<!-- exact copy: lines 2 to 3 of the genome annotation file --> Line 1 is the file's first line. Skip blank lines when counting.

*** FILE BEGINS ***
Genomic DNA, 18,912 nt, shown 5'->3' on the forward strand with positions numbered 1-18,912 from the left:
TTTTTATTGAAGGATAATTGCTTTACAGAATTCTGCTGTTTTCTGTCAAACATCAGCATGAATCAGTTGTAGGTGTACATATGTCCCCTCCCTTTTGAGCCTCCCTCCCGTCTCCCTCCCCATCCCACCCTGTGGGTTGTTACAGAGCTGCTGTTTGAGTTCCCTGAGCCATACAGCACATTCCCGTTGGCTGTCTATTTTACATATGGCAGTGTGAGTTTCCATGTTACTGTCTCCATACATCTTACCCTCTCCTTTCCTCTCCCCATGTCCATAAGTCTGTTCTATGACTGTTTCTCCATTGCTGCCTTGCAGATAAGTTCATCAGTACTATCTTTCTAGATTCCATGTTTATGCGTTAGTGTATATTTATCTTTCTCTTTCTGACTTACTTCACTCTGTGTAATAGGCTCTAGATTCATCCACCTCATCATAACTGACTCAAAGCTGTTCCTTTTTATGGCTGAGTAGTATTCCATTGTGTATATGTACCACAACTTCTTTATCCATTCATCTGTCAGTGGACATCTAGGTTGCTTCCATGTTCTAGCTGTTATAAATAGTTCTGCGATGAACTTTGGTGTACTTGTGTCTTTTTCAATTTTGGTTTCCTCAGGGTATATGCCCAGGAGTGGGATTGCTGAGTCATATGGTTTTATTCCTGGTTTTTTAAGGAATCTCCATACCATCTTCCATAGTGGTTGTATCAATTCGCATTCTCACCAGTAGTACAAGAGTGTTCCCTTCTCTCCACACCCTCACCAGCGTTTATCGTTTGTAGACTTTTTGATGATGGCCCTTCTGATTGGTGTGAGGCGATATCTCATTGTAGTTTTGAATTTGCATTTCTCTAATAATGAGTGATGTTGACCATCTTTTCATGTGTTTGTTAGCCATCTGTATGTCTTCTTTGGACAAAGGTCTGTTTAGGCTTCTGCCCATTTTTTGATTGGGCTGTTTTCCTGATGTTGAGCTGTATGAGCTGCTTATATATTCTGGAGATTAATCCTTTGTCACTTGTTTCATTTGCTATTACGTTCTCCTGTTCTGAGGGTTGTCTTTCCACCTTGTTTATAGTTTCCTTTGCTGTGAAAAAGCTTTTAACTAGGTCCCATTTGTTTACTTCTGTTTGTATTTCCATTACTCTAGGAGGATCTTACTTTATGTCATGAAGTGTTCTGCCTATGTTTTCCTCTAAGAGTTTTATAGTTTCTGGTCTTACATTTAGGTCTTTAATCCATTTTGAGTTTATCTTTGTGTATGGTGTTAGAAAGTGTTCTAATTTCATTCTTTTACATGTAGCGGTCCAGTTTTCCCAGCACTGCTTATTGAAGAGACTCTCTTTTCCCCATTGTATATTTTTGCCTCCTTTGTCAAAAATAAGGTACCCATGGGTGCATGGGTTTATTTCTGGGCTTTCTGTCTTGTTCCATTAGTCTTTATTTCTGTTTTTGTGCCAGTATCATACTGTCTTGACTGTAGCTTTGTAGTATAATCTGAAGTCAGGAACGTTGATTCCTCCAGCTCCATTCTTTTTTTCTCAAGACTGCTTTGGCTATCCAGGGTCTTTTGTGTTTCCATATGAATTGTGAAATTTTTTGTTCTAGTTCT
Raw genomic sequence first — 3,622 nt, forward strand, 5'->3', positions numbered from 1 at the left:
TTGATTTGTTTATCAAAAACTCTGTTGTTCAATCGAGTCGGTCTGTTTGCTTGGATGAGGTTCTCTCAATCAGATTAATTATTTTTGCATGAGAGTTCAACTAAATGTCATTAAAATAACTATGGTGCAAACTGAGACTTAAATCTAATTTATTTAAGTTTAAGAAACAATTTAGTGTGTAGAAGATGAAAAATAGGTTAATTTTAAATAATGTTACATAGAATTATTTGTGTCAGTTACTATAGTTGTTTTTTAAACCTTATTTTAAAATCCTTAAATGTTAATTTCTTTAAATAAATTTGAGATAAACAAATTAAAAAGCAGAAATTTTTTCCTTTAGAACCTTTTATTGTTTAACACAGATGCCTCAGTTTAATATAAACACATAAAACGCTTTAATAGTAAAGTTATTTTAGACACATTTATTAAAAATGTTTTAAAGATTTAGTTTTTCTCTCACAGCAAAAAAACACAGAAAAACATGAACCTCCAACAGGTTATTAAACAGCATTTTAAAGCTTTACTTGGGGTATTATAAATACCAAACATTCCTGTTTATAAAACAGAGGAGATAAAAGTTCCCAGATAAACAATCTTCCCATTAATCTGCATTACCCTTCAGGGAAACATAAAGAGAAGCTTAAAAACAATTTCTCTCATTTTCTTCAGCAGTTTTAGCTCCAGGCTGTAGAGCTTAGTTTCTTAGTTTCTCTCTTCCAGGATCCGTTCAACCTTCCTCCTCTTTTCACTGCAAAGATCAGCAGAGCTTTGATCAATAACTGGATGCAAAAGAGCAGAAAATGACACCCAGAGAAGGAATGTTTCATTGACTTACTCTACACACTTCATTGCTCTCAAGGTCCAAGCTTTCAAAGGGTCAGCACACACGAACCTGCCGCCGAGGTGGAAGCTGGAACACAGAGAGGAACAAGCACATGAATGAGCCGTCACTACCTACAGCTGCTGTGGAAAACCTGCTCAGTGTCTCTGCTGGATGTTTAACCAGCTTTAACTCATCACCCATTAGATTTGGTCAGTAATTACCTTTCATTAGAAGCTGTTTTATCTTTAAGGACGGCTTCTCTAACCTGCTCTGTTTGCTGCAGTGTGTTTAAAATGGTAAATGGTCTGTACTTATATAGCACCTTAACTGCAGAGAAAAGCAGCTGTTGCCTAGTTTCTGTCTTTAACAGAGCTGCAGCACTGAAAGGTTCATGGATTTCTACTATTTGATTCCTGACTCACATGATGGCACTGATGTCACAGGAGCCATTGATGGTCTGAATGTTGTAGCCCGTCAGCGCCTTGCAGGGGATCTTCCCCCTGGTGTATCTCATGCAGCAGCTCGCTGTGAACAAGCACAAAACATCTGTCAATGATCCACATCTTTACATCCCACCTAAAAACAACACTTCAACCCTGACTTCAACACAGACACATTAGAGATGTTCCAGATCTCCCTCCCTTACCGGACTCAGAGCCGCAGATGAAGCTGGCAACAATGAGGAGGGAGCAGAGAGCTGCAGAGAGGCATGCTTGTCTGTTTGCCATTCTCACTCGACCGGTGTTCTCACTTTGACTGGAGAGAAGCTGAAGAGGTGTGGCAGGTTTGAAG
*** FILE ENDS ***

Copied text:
TTTTTATTGAAGGATAATTGCTTTACAGAATTCTGCTGTTTTCTGTCAAACATCAGCATGAATCAGTTGTAGGTGTACATATGTCCCCTCCCTTTTGAGCCTCCCTCCCGTCTCCCTCCCCATCCCACCCTGTGGGTTGTTACAGAGCTGCTGTTTGAGTTCCCTGAGCCATACAGCACATTCCCGTTGGCTGTCTATTTTACATATGGCAGTGTGAGTTTCCATGTTACTGTCTCCATACATCTTACCCTCTCCTTTCCTCTCCCCATGTCCATAAGTCTGTTCTATGACTGTTTCTCCATTGCTGCCTTGCAGATAAGTTCATCAGTACTATCTTTCTAGATTCCATGTTTATGCGTTAGTGTATATTTATCTTTCTCTTTCTGACTTACTTCACTCTGTGTAATAGGCTCTAGATTCATCCACCTCATCATAACTGACTCAAAGCTGTTCCTTTTTATGGCTGAGTAGTATTCCATTGTGTATATGTACCACAACTTCTTTATCCATTCATCTGTCAGTGGACATCTAGGTTGCTTCCATGTTCTAGCTGTTATAAATAGTTCTGCGATGAACTTTGGTGTACTTGTGTCTTTTTCAATTTTGGTTTCCTCAGGGTATATGCCCAGGAGTGGGATTGCTGAGTCATATGGTTTTATTCCTGGTTTTTTAAGGAATCTCCATACCATCTTCCATAGTGGTTGTATCAATTCGCATTCTCACCAGTAGTACAAGAGTGTTCCCTTCTCTCCACACCCTCACCAGCGTTTATCGTTTGTAGACTTTTTGATGATGGCCCTTCTGATTGGTGTGAGGCGATATCTCATTGTAGTTTTGAATTTGCATTTCTCTAATAATGAGTGATGTTGACCATCTTTTCATGTGTTTGTTAGCCATCTGTATGTCTTCTTTGGACAAAGGTCTGTTTAGGCTTCTGCCCATTTTTTGATTGGGCTGTTTTCCTGATGTTGAGCTGTATGAGCTGCTTATATATTCTGGAGATTAATCCTTTGTCACTTGTTTCATTTGCTATTACGTTCTCCTGTTCTGAGGGTTGTCTTTCCACCTTGTTTATAGTTTCCTTTGCTGTGAAAAAGCTTTTAACTAGGTCCCATTTGTTTACTTCTGTTTGTATTTCCATTACTCTAGGAGGATCTTACTTTATGTCATGAAGTGTTCTGCCTATGTTTTCCTCTAAGAGTTTTATAGTTTCTGGTCTTACATTTAGGTCTTTAATCCATTTTGAGTTTATCTTTGTGTATGGTGTTAGAAAGTGTTCTAATTTCATTCTTTTACATGTAGCGGTCCAGTTTTCCCAGCACTGCTTATTGAAGAGACTCTCTTTTCCCCATTGTATATTTTTGCCTCCTTTGTCAAAAATAAGGTACCCATGGGTGCATGGGTTTATTTCTGGGCTTTCTGTCTTGTTCCATTAGTCTTTATTTCTGTTTTTGTGCCAGTATCATACTGTCTTGACTGTAGCTTTGTAGTATAATCTGAAGTCAGGAACGTTGATTCCTCCAGCTCCATTCTTTTTTTCTCAAGACTGCTTTGGCTATCCAGGGTCTTTTGTGTTTCCATATGAATTGTGAAATTTTTTGTTCTAGTTCT
Raw genomic sequence first — 3,622 nt, forward strand, 5'->3', positions numbered from 1 at the left: